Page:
NetWellness is a global, community service providing quality, unbiased health information from our partner university faculty. NetWellness is commercial-free and does not accept advertising.
Saturday, January 21, 2017
My friend has had Parkinson`s Disease for 14 years and is now severely disabled. He can barely walk, freezes and uses a wheelchair outside of the house; he also has some confusion. However, when he visits the specialist or is being assessed at home (e.g. for physiotherapy) his conditions improved markedly for a brief spell and he is able to do far more than he normally can. This is not linked to the timing of his medication. His wife finds this very frustrating because he is percieved as being far more able than he is and they fail to get the help they both need. She gets very angry with him, but it is not deliberate on his part, and he cannot remember it happening. After these episodes he is left more helpless and exhausted than he is normally. Professionals glibly say they know this happens with Parkinson`s Disease, but an explanation (if there is one) would be most helpful. Thank you.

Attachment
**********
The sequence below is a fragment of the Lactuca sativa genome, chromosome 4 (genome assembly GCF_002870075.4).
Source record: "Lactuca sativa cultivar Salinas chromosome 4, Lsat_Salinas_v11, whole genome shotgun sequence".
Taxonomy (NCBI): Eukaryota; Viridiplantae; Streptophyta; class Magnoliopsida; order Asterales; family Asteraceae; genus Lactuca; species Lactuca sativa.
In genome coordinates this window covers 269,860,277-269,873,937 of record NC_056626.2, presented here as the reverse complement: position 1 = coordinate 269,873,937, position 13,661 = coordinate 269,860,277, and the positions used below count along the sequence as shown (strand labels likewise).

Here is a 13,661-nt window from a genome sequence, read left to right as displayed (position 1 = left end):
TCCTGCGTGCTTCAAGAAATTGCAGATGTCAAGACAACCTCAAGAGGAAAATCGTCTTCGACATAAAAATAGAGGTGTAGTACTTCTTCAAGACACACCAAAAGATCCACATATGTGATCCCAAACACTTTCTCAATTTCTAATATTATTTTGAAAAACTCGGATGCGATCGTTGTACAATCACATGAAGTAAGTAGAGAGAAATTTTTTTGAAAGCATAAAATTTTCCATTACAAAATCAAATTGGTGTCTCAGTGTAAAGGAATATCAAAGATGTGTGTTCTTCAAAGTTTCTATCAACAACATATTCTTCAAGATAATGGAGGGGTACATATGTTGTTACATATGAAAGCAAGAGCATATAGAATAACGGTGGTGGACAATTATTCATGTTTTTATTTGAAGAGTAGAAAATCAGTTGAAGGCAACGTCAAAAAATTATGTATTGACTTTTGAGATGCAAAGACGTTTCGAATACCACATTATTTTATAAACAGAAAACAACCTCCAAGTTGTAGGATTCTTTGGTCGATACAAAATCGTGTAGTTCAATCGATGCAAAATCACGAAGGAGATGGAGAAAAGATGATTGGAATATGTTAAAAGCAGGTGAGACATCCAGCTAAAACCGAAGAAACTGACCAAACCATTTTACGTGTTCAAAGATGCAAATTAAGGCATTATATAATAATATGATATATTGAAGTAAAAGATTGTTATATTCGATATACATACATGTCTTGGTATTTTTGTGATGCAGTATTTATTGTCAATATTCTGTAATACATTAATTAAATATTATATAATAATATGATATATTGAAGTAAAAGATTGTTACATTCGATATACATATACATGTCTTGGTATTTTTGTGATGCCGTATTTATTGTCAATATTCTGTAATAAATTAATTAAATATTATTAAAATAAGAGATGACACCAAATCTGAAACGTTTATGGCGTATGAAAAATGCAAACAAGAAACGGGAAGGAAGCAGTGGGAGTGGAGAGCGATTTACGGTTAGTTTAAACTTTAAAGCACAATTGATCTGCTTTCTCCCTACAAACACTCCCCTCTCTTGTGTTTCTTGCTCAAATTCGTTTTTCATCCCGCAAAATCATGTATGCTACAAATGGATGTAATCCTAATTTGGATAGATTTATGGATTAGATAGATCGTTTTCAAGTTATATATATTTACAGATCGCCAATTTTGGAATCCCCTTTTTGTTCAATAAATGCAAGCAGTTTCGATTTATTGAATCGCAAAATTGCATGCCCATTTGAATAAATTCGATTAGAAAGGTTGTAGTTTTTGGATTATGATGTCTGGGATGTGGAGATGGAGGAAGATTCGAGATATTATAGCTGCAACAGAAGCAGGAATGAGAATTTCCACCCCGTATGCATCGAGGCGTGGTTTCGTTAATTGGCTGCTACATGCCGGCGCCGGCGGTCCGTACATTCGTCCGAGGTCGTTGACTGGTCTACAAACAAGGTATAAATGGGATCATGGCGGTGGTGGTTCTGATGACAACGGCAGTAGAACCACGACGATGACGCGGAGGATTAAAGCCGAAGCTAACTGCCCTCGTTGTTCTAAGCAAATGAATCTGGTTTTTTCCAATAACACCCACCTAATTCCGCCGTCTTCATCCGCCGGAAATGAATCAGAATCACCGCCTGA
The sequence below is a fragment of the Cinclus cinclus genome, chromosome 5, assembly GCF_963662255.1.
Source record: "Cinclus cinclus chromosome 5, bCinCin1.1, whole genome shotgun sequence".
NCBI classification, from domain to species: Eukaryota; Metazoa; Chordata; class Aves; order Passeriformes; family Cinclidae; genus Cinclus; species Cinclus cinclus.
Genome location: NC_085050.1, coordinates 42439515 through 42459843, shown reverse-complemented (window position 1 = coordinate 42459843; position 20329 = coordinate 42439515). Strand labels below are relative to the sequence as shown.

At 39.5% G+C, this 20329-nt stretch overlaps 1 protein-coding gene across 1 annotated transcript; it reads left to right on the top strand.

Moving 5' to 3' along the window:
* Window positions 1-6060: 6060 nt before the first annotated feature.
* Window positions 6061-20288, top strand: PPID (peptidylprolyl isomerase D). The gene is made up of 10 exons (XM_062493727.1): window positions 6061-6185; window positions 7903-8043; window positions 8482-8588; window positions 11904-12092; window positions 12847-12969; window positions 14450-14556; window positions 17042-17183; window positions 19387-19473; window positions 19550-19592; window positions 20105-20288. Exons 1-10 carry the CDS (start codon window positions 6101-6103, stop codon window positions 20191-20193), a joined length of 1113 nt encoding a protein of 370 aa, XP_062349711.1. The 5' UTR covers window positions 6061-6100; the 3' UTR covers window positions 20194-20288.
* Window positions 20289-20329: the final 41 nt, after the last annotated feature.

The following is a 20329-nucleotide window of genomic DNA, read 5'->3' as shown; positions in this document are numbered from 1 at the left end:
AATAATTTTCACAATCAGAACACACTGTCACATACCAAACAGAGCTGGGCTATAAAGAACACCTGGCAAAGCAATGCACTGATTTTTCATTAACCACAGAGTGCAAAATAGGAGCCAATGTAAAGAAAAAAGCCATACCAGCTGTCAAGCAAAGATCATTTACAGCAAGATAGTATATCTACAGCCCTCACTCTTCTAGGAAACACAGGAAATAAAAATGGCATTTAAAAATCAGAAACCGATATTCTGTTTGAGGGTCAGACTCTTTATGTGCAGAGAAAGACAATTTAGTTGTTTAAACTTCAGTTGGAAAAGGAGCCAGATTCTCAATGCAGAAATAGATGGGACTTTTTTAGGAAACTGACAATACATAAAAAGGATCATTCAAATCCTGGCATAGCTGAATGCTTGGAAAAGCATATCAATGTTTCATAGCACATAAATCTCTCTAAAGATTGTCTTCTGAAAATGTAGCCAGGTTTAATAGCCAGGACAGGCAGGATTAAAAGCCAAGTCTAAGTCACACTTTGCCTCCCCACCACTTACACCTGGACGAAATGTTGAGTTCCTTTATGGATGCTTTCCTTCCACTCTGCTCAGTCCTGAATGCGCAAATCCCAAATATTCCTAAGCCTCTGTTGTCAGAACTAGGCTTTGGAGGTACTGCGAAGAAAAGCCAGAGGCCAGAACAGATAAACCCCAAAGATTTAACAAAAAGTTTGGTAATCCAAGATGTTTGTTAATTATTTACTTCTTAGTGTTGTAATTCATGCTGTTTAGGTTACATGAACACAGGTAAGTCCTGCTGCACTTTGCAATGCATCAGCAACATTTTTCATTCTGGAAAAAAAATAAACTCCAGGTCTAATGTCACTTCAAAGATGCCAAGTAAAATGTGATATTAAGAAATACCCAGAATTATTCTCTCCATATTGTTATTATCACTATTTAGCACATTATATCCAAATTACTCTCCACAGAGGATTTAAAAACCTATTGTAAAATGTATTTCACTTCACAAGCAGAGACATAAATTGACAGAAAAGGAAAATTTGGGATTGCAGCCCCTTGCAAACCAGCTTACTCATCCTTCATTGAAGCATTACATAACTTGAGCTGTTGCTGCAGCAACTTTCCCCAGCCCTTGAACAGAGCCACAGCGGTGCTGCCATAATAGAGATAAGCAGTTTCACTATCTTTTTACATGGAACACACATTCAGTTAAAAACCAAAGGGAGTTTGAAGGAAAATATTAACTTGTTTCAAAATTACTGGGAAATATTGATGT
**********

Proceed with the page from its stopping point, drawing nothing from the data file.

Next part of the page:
Unfortunately, Parkinson's disease (PD) is a progressive neurodegenerative condition with marked impaired mobility without a current cure. It is not uncommon for walking trouble and mobility to fluctuates in relationship to fatigue, stress, medications, and likely numerous other unrecognized factors. Working with a therapist can often help improve overall mobility temporarily, and it is not uncommon for a therapist to find someone with PD doing better during the therapy sessions as a result the increased activity level. In general, activity has been felt to have a marked influence on overall movement. It is quite common for people with PD to have marked worsening gait and mobility after long periods of sitting, and a good daily practice is getting up to move around at least every 3-45 minutes. There is no good answer to your question, but hopefully this helps.
Punit Agrawal, DO
Assistant Professor of Neurology
College of Medicine
The Ohio State University